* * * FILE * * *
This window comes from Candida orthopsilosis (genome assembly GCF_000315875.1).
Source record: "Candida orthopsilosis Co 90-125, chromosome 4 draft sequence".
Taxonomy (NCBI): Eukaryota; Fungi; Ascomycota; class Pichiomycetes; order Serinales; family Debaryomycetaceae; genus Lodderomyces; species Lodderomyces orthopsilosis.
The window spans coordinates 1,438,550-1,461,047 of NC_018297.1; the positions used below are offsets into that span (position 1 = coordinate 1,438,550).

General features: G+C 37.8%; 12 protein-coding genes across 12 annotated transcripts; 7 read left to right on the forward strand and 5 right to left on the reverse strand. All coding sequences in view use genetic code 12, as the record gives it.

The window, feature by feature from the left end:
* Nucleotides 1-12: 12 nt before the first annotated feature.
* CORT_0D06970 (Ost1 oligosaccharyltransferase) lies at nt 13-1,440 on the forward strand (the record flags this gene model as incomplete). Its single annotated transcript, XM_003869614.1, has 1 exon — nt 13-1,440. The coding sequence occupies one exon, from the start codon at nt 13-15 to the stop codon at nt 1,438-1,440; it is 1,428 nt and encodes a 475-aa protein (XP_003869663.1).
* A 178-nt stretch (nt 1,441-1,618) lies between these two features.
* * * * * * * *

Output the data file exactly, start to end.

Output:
This window comes from Candida orthopsilosis (genome assembly GCF_000315875.1).
Source record: "Candida orthopsilosis Co 90-125, chromosome 4 draft sequence".
Taxonomy (NCBI): Eukaryota; Fungi; Ascomycota; class Pichiomycetes; order Serinales; family Debaryomycetaceae; genus Lodderomyces; species Lodderomyces orthopsilosis.
The window spans coordinates 1,438,550-1,461,047 of NC_018297.1; the positions used below are offsets into that span (position 1 = coordinate 1,438,550).

General features: G+C 37.8%; 12 protein-coding genes across 12 annotated transcripts; 7 read left to right on the forward strand and 5 right to left on the reverse strand. All coding sequences in view use genetic code 12, as the record gives it.

The window, feature by feature from the left end:
* Nucleotides 1-12: 12 nt before the first annotated feature.
* CORT_0D06970 (Ost1 oligosaccharyltransferase) lies at nt 13-1,440 on the forward strand (the record flags this gene model as incomplete). Its single annotated transcript, XM_003869614.1, has 1 exon — nt 13-1,440. The coding sequence occupies one exon, from the start codon at nt 13-15 to the stop codon at nt 1,438-1,440; it is 1,428 nt and encodes a 475-aa protein (XP_003869663.1).
* A 178-nt stretch (nt 1,441-1,618) lies between these two features.